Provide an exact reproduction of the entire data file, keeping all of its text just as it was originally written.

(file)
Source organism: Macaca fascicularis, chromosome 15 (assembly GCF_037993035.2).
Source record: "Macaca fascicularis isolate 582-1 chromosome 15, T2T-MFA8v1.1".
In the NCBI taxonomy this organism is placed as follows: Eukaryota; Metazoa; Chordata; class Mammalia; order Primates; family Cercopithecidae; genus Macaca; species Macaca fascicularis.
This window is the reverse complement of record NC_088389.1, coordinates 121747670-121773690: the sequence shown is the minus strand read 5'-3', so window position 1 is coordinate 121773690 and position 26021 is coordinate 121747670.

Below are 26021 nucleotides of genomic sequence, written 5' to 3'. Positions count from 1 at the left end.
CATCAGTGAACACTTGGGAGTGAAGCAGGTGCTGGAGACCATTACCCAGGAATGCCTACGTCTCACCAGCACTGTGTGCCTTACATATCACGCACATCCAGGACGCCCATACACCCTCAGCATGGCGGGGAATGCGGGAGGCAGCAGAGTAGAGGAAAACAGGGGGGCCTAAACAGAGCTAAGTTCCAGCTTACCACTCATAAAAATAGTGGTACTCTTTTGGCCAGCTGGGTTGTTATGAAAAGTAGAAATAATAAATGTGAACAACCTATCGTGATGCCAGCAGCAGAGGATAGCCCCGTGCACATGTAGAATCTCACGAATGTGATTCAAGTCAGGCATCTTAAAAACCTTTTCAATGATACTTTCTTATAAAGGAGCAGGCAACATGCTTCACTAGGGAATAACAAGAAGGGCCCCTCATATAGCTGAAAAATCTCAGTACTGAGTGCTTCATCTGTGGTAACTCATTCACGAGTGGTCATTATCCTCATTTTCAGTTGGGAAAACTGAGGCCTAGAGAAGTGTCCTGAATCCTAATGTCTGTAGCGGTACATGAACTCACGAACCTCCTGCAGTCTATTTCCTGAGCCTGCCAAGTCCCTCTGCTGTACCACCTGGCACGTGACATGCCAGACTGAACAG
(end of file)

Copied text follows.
Source organism: Macaca fascicularis, chromosome 15 (assembly GCF_037993035.2).
Source record: "Macaca fascicularis isolate 582-1 chromosome 15, T2T-MFA8v1.1".
In the NCBI taxonomy this organism is placed as follows: Eukaryota; Metazoa; Chordata; class Mammalia; order Primates; family Cercopithecidae; genus Macaca; species Macaca fascicularis.
This window is the reverse complement of record NC_088389.1, coordinates 121747670-121773690: the sequence shown is the minus strand read 5'-3', so window position 1 is coordinate 121773690 and position 26021 is coordinate 121747670.

Below are 26021 nucleotides of genomic sequence, written 5' to 3'. Positions count from 1 at the left end.
CATCAGTGAACACTTGGGAGTGAAGCAGGTGCTGGAGACCATTACCCAGGAATGCCTACGTCTCACCAGCACTGTGTGCCTTACATATCACGCACATCCAGGACGCCCATACACCCTCAGCATGGCGGGGAATGCGGGAGGCAGCAGAGTAGAGGAAAACAGGGGGGCCTAAACAGAGCTAAGTTCCAGCTTACCACTCATAAAAATAGTGGTACTCTTTTGGCCAGCTGGGTTGTTATGAAAAGTAGAAATAATAAATGTGAACAACCTATCGTGATGCCAGCAGCAGAGGATAGCCCCGTGCACATGTAGAATCTCACGAATGTGATTCAAGTCAGGCATCTTAAAAACCTTTTCAATGATACTTTCTTATAAAGGAGCAGGCAACATGCTTCACTAGGGAATAACAAGAAGGGCCCCTCATATAGCTGAAAAATCTCAGTACTGAGTGCTTCATCTGTGGTAACTCATTCACGAGTGGTCATTATCCTCATTTTCAGTTGGGAAAACTGAGGCCTAGAGAAGTGTCCTGAATCCTAATGTCTGTAGCGGTACATGAACTCACGAACCTCCTGCAGTCTATTTCCTGAGCCTGCCAAGTCCCTCTGCTGTACCACCTGGCACGTGACATGCCAGACTGAACAG